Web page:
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Osborne Clarke Implements Mandatory Office Attendance Policy for Bonus Eligibility
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International law firm Osborne Clarke (OC) introduced a new mandatory office attendance policy to determine bonus eligibility for its staff. Under the new policy, employees are required to be present in the office three times a week, as confirmed by the firm’s Chief People Officer, Graham de Guise. He emphasized that the expectation is for employees to be in the office “more often than not,” translating to a minimum of three days per week either at the firm’s office or with clients.

The move to enforce office attendance directly impacts the criteria for qualifying for bonuses at OC. According to de Guise, meeting the minimum expectations set by the firm across various areas, which includes being present in the office as required, is essential for employees to be considered for bonuses. He did acknowledge that certain valid reasons might prevent some staff from complying with the mandatory policy.

OC recently unveiled its state-of-the-art headquarters office in Bristol, and de Guise extolled the benefits of in-person work, citing advantages like relationship-building, collaboration, idea-sharing, and fostering the firm’s unique culture.


For employees who meet the office attendance requirement, there are potential rewards in the form of bonuses, including performance bonuses of up to 20% and a discretionary long-term incentive plan that offers up to 40% bonus paid over three years. Additionally, OC distributed a 4% profit share in June to eligible colleagues.

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However, the mandatory policy has raised concerns among some employees, particularly those with existing childcare arrangements that might not align with the office attendance requirement. This has prompted discussions among OC insiders about potential job changes in response to the new policy.

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Skadden, another major law firm, has also taken steps to increase office presence for its lawyers. They recently announced a change in their agile working policy, now requiring lawyers to spend four days a week in the office (excluding business services staff). Skadden’s lawyers are known to receive lucrative compensation, with newly qualified lawyers earning £165,000 plus a bonus, leading some to view the policy as a Faustian pact.

Conversely, while OC and Skadden promote in-person work, other firms have embraced remote work. DAC Beachcroft and Irwin Mitchell stand at the forefront of the legal industry’s flexibility spectrum, offering their staff the option to work remotely full-time.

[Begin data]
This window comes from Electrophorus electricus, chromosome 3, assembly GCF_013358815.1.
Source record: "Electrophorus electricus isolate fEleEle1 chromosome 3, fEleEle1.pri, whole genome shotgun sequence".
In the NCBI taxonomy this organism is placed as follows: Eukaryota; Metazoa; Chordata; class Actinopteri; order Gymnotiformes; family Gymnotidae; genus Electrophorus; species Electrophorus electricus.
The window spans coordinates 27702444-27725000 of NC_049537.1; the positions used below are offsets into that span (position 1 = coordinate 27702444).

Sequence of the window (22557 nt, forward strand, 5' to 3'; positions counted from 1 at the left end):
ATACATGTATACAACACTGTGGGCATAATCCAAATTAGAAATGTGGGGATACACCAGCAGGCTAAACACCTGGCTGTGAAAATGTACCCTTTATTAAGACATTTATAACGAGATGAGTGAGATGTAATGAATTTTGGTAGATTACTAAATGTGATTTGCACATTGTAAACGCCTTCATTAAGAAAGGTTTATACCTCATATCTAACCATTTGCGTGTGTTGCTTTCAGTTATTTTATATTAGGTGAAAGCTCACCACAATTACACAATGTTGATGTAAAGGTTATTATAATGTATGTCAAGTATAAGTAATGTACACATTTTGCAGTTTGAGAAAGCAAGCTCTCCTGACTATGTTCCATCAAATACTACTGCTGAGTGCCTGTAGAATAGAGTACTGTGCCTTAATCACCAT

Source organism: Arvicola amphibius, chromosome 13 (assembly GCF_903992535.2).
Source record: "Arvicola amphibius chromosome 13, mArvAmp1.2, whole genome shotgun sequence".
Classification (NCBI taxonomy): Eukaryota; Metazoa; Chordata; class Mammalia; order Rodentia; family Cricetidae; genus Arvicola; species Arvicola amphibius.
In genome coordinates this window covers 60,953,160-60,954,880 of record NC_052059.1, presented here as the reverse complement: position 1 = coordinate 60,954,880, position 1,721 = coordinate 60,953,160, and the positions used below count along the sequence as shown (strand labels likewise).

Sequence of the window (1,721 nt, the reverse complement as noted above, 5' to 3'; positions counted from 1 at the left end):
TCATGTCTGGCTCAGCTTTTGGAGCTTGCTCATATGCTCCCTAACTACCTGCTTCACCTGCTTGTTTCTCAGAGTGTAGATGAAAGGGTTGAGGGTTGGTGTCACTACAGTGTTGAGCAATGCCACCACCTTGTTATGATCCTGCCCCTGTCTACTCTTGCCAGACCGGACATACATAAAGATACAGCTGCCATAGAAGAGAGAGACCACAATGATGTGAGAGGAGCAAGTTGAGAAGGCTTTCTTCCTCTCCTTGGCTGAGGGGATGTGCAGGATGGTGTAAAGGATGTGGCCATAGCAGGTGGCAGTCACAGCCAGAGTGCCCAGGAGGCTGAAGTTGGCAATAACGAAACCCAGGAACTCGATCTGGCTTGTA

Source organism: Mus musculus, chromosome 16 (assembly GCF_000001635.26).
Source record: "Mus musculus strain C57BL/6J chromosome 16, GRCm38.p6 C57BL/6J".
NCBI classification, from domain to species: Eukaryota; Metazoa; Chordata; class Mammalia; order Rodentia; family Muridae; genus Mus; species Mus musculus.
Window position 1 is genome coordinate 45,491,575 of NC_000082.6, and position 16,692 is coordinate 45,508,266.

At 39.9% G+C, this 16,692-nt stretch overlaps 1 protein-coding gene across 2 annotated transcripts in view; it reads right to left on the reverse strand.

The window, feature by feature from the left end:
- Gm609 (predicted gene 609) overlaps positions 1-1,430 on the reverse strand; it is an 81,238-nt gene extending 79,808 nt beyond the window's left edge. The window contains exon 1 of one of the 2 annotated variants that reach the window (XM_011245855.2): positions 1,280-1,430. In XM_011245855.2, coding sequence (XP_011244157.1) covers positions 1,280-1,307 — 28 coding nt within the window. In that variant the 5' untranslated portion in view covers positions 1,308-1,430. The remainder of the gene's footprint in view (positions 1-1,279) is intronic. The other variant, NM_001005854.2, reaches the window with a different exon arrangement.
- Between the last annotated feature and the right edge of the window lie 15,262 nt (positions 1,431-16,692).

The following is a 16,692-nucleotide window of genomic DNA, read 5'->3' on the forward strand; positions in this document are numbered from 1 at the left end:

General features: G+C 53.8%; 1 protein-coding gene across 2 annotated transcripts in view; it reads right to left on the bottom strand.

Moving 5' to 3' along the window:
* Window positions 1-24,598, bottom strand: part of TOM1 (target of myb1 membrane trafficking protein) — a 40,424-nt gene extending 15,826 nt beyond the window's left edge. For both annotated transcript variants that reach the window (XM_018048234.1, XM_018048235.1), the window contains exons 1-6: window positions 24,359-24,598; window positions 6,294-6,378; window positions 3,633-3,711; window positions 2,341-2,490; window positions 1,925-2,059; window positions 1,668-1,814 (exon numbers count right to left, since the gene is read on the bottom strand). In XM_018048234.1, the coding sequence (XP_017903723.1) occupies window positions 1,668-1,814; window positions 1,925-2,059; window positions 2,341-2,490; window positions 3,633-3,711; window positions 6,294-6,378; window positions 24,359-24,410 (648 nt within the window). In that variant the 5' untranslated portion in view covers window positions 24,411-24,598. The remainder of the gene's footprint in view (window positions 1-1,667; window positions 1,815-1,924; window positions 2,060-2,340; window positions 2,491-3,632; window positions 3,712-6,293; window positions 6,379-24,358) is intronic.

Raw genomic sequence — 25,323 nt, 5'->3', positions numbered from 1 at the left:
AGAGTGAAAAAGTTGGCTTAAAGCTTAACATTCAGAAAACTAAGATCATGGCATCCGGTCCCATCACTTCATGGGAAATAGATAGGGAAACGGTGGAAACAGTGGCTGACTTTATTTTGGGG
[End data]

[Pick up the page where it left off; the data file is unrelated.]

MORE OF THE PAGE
DAC Beachcroft introduced its Flex Forward initiative in 2021, promoting a culture that supports individual work-life balance preferences. David Pollitt, Managing Partner at DACB, expressed the firm’s trust in its colleagues to find their own balance and design a life that suits their needs. He emphasized that the future of work is evolving, and firms must adapt accordingly.

RollOnFriday, a legal news platform, conducted a poll in the past involving over 4,500 lawyers and law firm staff, revealing a strong preference for working from home for at least the majority of the week. Moreover, early results from the RollOnFriday In-House lawyers survey indicate that most clients are content with their lawyers working from home.

Many clients highlighted the advantages of remote work, such as fostering a more relaxed and balanced lifestyle for employees. Trusting lawyers to deliver results without being confined to their desks was a recurring theme in the clients’ feedback.

Ultimately, the legal industry is witnessing diverse approaches to work arrangements, with some firms opting for compulsory office attendance to encourage collaboration and uphold their corporate culture, while others prioritize flexible remote work to promote individual well-being and work-life balance. As the landscape continues to evolve, law firms are reassessing their strategies to cater to the changing needs and preferences of their employees and clients alike.

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